Question #3

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Q&A

Will meter readers still need to visit my property?

Field readings will continue only until readings from the new meters are validated as accurate and being processed correctly. Once the meters are fully operational, a meter reader will not need to access your property every month to read your meter.

Do smart meters pose a health risk? What credible research has been conducted on radio frequency and smart meters?

No. Wireless smart meters emit radio frequency transmissions comparable to those emitted by wireless home telephones or Wi-Fi. Wireless technology is prevalent in our everyday lives. Everything from cell phones and wireless Internet routers to baby monitors and garage door openers use radio frequency to operate. Concerns about radio frequency and electromagnetic fields (EMF) are not supported by scientific evidence, but SGCC, like the World Health Organization, invests in topical research and follows the latest studies on electromagnetic frequency. Safety is always a priority.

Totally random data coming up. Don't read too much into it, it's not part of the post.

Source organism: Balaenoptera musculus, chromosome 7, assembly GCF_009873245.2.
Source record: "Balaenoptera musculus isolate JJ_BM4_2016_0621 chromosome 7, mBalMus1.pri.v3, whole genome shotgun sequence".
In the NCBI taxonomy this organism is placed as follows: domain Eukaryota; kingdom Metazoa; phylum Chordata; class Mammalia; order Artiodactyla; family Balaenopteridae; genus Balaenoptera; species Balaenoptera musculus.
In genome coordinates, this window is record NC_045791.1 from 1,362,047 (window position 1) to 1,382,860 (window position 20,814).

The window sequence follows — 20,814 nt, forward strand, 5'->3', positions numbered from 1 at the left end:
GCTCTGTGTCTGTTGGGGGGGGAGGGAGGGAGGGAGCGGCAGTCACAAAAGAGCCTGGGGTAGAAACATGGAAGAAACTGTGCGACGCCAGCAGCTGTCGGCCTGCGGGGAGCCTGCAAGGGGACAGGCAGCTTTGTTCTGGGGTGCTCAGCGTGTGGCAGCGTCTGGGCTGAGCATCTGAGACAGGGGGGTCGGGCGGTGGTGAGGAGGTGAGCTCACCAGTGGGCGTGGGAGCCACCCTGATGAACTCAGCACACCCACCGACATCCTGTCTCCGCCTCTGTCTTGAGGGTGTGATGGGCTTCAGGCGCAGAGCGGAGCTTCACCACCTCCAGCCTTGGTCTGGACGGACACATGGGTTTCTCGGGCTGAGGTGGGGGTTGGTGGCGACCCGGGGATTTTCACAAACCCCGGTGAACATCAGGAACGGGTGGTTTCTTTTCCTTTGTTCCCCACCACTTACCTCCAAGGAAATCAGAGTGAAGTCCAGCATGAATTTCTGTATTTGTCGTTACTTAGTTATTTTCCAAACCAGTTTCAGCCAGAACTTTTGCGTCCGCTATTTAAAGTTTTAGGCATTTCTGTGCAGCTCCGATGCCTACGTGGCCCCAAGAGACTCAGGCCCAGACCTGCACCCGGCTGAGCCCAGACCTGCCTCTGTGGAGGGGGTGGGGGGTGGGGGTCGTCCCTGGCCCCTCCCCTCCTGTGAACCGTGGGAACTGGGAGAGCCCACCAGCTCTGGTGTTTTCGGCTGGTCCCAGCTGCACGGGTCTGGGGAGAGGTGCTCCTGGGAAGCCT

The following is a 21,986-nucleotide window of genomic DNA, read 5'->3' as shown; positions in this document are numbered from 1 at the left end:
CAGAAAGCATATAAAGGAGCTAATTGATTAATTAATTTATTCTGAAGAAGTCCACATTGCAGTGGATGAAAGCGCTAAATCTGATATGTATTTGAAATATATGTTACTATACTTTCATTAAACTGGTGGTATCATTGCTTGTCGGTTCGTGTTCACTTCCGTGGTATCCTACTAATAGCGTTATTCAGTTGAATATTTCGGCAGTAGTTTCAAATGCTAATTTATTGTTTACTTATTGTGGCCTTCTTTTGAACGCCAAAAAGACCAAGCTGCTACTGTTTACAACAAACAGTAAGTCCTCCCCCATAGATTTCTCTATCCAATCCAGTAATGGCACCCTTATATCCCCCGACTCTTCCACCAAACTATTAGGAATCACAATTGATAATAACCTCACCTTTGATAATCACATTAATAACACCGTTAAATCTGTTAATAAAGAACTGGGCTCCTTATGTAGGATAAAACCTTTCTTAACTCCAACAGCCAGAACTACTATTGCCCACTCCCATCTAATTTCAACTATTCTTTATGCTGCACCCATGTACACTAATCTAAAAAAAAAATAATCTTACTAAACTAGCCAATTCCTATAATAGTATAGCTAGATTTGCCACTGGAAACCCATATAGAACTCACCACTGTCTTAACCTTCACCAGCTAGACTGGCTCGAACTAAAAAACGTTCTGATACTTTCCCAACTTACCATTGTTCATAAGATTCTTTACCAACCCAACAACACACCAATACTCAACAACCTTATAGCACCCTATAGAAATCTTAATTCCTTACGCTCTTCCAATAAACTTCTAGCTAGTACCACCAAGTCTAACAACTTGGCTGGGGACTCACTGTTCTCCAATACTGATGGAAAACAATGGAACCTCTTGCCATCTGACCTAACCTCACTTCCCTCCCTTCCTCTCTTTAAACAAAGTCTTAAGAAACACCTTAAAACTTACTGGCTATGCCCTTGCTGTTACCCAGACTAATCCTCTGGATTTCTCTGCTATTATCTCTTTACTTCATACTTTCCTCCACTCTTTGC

Recent studies conducted by the Electric Power Research Institute (EPRI), Edison Electric Institute (EEI), Association of Edison Illuminating Companies (AEIC) and the Utilities Telecom Association (UTC) conclude that digital smart meters pose no health threats.

For more information, read the full report – "A Discussion of Smart Meters and RF Exposure Issues" or visit the following  organizations' websites: www.epri.com ,      
www.eei.org and www.utc.org.

What happens to the old meters?

The old meters are recycled.  Any newer, electronic meters utilities replace (such as solid state meters and OMR – offsite meter read – meters) are refurbished, tested and recycled back into the meter population until smart meters are installed in the area in which they are recycled. The older, electromechanical (dial) meters that are replaced are dismantled and all their components – such as aluminum, copper, glass et cetera – recycled.

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